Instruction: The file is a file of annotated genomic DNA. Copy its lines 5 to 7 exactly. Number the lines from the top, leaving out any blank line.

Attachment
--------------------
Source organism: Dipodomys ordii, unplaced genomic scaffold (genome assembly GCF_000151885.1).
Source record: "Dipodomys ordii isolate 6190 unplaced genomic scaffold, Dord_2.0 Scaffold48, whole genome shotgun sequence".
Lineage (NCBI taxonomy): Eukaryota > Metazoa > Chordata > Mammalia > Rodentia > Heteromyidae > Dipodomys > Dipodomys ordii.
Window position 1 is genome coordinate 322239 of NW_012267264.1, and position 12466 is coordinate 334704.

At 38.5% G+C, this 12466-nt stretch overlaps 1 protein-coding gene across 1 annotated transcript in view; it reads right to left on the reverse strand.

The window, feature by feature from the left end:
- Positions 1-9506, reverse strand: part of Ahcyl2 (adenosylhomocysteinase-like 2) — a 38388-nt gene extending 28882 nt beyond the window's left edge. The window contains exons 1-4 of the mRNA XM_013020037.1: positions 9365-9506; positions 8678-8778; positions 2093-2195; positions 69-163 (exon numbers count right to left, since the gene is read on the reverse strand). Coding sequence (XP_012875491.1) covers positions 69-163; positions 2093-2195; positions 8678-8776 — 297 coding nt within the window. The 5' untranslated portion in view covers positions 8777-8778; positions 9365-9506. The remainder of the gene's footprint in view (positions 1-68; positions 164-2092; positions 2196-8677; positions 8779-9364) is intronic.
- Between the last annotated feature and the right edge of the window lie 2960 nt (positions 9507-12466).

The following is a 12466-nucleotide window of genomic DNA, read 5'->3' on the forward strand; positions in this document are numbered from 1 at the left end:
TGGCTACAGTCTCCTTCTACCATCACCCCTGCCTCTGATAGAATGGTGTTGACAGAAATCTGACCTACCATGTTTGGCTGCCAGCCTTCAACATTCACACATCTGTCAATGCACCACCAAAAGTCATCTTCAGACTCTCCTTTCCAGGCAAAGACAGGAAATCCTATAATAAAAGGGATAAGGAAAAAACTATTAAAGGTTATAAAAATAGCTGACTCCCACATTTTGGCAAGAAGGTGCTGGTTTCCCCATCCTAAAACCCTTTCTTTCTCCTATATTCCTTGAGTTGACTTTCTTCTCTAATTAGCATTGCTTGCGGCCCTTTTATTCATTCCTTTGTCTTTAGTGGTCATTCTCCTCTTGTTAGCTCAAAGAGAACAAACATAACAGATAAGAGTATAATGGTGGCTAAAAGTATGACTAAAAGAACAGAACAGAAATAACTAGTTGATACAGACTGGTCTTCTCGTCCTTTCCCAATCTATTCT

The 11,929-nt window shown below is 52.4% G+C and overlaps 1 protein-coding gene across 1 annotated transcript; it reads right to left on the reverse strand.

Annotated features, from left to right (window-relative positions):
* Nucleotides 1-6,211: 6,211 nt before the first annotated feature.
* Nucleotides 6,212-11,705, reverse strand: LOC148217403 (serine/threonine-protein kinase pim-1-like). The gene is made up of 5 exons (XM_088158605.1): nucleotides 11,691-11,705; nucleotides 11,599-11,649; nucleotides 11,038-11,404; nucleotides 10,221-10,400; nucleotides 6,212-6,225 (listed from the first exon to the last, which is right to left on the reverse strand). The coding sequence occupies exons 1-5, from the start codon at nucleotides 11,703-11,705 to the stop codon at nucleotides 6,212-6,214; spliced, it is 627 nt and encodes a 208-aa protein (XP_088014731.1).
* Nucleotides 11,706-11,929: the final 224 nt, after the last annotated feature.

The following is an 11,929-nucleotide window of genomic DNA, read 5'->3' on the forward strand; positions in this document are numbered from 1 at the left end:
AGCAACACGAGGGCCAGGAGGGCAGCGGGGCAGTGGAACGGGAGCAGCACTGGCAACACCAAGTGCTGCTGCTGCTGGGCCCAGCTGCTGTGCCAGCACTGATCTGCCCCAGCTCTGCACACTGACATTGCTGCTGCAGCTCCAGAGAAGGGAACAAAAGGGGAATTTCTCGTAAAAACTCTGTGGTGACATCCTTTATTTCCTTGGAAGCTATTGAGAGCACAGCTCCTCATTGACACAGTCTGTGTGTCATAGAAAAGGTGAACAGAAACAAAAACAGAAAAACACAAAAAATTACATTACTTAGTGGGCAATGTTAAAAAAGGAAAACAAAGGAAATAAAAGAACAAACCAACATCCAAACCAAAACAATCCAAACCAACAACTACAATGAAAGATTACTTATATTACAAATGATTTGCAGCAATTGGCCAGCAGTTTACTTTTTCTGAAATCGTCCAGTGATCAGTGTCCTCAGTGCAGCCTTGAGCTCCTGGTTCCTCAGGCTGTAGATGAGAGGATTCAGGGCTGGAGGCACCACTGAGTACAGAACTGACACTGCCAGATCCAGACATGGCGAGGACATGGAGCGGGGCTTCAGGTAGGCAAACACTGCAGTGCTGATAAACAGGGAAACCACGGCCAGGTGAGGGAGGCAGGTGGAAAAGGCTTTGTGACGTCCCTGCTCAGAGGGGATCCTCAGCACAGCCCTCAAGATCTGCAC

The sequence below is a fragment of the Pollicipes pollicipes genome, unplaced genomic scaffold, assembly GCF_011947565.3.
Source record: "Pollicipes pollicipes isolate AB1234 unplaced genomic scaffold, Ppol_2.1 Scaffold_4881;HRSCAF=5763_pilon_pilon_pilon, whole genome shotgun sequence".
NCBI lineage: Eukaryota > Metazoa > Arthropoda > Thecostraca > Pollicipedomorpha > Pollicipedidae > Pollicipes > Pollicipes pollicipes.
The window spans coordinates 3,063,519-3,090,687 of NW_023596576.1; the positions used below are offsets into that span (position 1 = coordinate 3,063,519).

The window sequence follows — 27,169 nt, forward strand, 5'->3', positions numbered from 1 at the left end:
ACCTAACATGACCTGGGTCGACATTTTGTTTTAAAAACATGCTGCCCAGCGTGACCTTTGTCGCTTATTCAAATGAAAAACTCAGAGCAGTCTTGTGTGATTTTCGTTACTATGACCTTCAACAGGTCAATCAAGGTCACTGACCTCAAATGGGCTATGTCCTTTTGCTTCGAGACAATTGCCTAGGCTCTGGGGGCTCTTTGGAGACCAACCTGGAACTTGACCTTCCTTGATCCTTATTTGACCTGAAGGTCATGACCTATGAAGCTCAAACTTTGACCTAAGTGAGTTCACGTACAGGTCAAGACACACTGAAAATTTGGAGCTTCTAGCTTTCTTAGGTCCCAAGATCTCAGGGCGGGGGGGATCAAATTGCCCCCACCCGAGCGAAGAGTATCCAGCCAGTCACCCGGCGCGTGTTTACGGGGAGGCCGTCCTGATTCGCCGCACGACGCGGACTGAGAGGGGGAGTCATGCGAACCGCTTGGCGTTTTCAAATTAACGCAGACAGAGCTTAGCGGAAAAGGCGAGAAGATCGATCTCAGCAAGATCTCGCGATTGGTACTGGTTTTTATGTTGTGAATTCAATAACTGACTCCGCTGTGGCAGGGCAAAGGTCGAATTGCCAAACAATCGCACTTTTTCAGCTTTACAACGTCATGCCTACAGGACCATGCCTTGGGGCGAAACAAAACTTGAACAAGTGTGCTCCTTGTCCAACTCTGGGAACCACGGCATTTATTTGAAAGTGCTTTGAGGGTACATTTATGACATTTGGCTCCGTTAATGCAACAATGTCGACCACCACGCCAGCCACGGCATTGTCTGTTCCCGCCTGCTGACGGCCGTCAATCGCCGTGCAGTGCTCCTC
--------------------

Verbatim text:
At 38.5% G+C, this 12466-nt stretch overlaps 1 protein-coding gene across 1 annotated transcript in view; it reads right to left on the reverse strand.

The window, feature by feature from the left end:
- Positions 1-9506, reverse strand: part of Ahcyl2 (adenosylhomocysteinase-like 2) — a 38388-nt gene extending 28882 nt beyond the window's left edge. The window contains exons 1-4 of the mRNA XM_013020037.1: positions 9365-9506; positions 8678-8778; positions 2093-2195; positions 69-163 (exon numbers count right to left, since the gene is read on the reverse strand). Coding sequence (XP_012875491.1) covers positions 69-163; positions 2093-2195; positions 8678-8776 — 297 coding nt within the window. The 5' untranslated portion in view covers positions 8777-8778; positions 9365-9506. The remainder of the gene's footprint in view (positions 1-68; positions 164-2092; positions 2196-8677; positions 8779-9364) is intronic.